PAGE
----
The Swanson School of Engineering — located in the Oakland section of Pittsburgh, a short four miles from the downtown — is having its first Student Design EXPO today, Thursday, December 4, from 6:00 to 8:30 in Alumni Hall. This first EXPO has a unique focus on sustainability — each of the 71 projects must include a sustainability component as this is the “Year of Sustainability” at the University of Pittsburgh.
The Swanson School has an obvious strong relationship to ANSYS. John Swanson, ANSYS’s founder received his PhD from us. On December 5, 2007, John presented the University of Pittsburgh with a most generous gift and we became the Swanson School of Engineering. John is a frequent visitor to the Swanson School and is currently mentoring several student projects focused on harvesting and using solar energy, a current passion of his. Continue reading →
The Lebanese American University (LAU) challenged its students to design an unmanned aircraft capable of long flights at high altitudes. Our LAU Solix Team, comprised of eight mechanical engineering students, is very familiar with ANSYS tools and is skilled at handling CFD and fluid–structure interaction (FSI) simulations so we put these tools to work on our unmanned aircraft design. The team had to deal with the interaction that happens between fluid and structure that occurs in a wide range of engineering problems — especially in aircraft design. Continue reading →
The University of New South Wales employs campus-wide licensing to serve many departments. Photo courtesy UNSW.
Engineering simulation products are invaluable to professors in multidisciplinary research and teaching. Students recognize the importance of simulation skills as they graduate into industry. To gain this experience students embrace simulation to write theses and participate in student competitions. However, professors and students are facing some real challenges as the use of engineering simulation ramps up.
Recent technological developments have significantly lowered the barriers to entry in FEA and CFD, leading to excitement about the “democratization of simulation”. Employers are looking for engineers who have FEA and CFD skills in their repertoire and students are eager to pick up these skills. However, faculty have found it difficult to integrate industry-standard simulations tools into core engineering curricula for a variety of reasons including lack of teaching materials that connect simulations with existing textbook content.
The SimCafe wiki at simcafe.org is being developed at Cornell University as an e-learning resource to integrate industry-standard simulation tools into courses and to provide a resource for supplementary learning. Professors and students around the world use simcafe.org for free to teach and to learn simulations. SimCafe learning modules on FEA and CFD cover a broad spectrum of subjects: solid mechanics, fluid dynamics and heat transfer. Short embedded YouTube videos demonstrate the software steps. Continue reading →
For several years, I have seen engineers working in the industry or finishing their degree in engineering that have been looking for advanced education in ANSYS.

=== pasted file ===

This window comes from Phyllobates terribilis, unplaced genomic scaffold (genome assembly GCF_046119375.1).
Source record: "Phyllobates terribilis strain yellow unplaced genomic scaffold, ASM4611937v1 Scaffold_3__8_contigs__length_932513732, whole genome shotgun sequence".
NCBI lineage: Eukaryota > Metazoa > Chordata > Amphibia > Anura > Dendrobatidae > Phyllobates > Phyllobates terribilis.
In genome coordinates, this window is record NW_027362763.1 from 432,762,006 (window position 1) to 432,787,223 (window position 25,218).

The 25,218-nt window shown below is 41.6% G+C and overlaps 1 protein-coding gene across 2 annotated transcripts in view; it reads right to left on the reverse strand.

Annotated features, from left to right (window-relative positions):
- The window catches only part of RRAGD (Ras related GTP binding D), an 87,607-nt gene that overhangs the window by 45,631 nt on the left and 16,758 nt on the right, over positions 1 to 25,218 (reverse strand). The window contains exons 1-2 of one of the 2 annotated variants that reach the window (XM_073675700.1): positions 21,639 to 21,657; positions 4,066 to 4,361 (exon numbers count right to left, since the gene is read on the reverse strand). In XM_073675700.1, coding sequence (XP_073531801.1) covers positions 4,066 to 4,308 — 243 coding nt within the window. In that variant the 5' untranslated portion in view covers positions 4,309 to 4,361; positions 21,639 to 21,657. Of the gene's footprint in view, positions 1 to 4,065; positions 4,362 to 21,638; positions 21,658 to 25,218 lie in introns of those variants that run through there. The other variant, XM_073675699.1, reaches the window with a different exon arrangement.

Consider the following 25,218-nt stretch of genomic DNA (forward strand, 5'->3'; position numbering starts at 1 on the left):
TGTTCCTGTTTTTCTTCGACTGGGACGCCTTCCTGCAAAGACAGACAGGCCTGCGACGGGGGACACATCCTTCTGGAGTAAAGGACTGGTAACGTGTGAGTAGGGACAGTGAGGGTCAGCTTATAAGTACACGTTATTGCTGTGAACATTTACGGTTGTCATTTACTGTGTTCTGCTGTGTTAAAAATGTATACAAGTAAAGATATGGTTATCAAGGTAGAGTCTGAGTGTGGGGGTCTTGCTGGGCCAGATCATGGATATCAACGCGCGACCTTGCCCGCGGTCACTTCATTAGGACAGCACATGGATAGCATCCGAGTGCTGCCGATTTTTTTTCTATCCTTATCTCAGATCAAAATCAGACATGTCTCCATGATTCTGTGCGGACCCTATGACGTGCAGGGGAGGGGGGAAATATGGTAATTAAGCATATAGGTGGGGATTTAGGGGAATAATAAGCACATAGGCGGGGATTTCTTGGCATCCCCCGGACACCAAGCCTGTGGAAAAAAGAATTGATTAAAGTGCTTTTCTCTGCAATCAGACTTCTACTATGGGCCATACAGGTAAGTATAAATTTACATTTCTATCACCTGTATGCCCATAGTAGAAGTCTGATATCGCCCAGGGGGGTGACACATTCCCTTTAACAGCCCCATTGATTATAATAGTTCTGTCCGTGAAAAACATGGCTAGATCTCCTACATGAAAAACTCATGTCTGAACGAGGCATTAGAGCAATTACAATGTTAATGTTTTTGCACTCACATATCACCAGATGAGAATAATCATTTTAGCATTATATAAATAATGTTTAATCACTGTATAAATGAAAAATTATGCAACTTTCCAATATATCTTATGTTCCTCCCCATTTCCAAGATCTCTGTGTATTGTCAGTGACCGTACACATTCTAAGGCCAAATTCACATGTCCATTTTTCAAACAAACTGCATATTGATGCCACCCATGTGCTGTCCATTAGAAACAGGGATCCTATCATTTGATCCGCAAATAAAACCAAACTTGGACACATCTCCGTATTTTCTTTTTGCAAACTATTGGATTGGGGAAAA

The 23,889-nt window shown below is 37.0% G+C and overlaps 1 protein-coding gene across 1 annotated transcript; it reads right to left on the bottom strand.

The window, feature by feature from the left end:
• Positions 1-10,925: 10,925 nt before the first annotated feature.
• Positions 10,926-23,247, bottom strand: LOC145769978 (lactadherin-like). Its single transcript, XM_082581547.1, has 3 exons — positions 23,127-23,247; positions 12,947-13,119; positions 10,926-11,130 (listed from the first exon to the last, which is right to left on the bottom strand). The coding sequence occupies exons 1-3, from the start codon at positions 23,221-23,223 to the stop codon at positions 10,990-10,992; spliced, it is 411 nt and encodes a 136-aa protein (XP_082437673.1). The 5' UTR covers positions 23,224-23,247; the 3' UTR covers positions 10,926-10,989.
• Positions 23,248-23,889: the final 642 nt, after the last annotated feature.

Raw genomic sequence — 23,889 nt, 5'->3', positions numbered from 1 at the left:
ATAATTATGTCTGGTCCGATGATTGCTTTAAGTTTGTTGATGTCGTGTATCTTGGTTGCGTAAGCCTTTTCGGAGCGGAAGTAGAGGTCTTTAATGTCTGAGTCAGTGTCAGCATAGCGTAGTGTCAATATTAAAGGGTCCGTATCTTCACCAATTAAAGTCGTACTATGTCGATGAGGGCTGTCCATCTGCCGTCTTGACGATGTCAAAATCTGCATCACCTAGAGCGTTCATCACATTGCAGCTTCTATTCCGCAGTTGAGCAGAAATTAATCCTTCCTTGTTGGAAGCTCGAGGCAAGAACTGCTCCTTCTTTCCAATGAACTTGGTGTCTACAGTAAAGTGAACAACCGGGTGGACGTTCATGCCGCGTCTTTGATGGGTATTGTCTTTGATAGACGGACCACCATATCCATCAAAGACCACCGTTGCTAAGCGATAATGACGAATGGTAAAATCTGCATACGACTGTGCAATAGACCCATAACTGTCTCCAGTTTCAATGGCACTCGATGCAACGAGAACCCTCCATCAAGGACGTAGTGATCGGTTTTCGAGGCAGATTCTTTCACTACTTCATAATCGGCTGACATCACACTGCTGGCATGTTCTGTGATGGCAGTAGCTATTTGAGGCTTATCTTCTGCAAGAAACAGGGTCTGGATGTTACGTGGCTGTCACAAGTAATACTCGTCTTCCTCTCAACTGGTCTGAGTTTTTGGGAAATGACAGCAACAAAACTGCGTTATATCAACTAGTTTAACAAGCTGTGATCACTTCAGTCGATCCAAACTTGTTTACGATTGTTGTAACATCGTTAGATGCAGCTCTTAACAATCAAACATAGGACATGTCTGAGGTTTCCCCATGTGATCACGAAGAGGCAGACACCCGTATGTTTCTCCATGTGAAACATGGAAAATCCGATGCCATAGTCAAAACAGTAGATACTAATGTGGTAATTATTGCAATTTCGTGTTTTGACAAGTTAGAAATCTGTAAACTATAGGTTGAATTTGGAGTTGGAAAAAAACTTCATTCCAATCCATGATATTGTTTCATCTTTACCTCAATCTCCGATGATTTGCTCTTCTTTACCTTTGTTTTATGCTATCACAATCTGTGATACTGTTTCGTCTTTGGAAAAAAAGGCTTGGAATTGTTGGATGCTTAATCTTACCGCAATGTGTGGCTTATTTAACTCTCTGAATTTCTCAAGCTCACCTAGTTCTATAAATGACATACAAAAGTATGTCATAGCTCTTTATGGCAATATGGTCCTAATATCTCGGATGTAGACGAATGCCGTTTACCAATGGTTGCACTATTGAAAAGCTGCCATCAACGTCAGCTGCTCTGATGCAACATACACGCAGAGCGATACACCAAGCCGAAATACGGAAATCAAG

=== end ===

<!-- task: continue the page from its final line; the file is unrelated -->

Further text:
Some of them were unable to find a course with enough specialization, without the restrictions of classroom training, or with certified content from ANSYS.
Now, the Technical University of Madrid (UPM) has responded to this request by organizing, in collaboration with ANSYS, an online master’s degree with the goal of training experts in fluid mechanics and solid mechanics numerical simulation using ANSYS engineering tools. Continue reading →
As a Marie-Curie fellow, I have obtained my PhD degree at University College London (UCL) under the supervision of Dr Vanessa Díaz. Together with twelve other Marie-Curie fellow students, I have been a member of the European project “Medical Devices and Design in Cardiovascular application” (MeDDiCA). Located in the UK, Italy, France, the Netherlands and Romania we each conducted our research in the field of cardiovascular engineering. Continue reading →
Few people would suspect that I love cars. I love driving them, the way they are designed, their speed and what goes into making them unique — electronics, computer systems, interiors and communication mechanisms. It all fascinates me. Working in the partnership group at ANSYS gives me the opportunity to gain a lot of insight into the auto industry as well as academia — particularly about how students succeed when they use ANSYS simulation tools to create these complex machines, no matter their size or shape. Continue reading →
“Sports and Building Aerodynamics”, MOOC with Professor Bert Blocken
A fun and interesting online course to learn fluid mechanics and CFD as well as how they are applied to sports and environments around buildings is coming up soon. In his MOOC (Massively Open Online Course) entitled “Sports and Building Aerodynamics,” Professor Bert Blocken of Eindhoven University of Technology (TU/e) plans to introduce wind tunnel testing and the use of ANSYS CFD. The course begins April 28, 2014.
You might have wondered about how aerodynamic shaping of cars, bikes, etc. affects the win/loss or margin of victory in a race. This course will give you insights about how the physics shapes these objects and influences performance. Continue reading →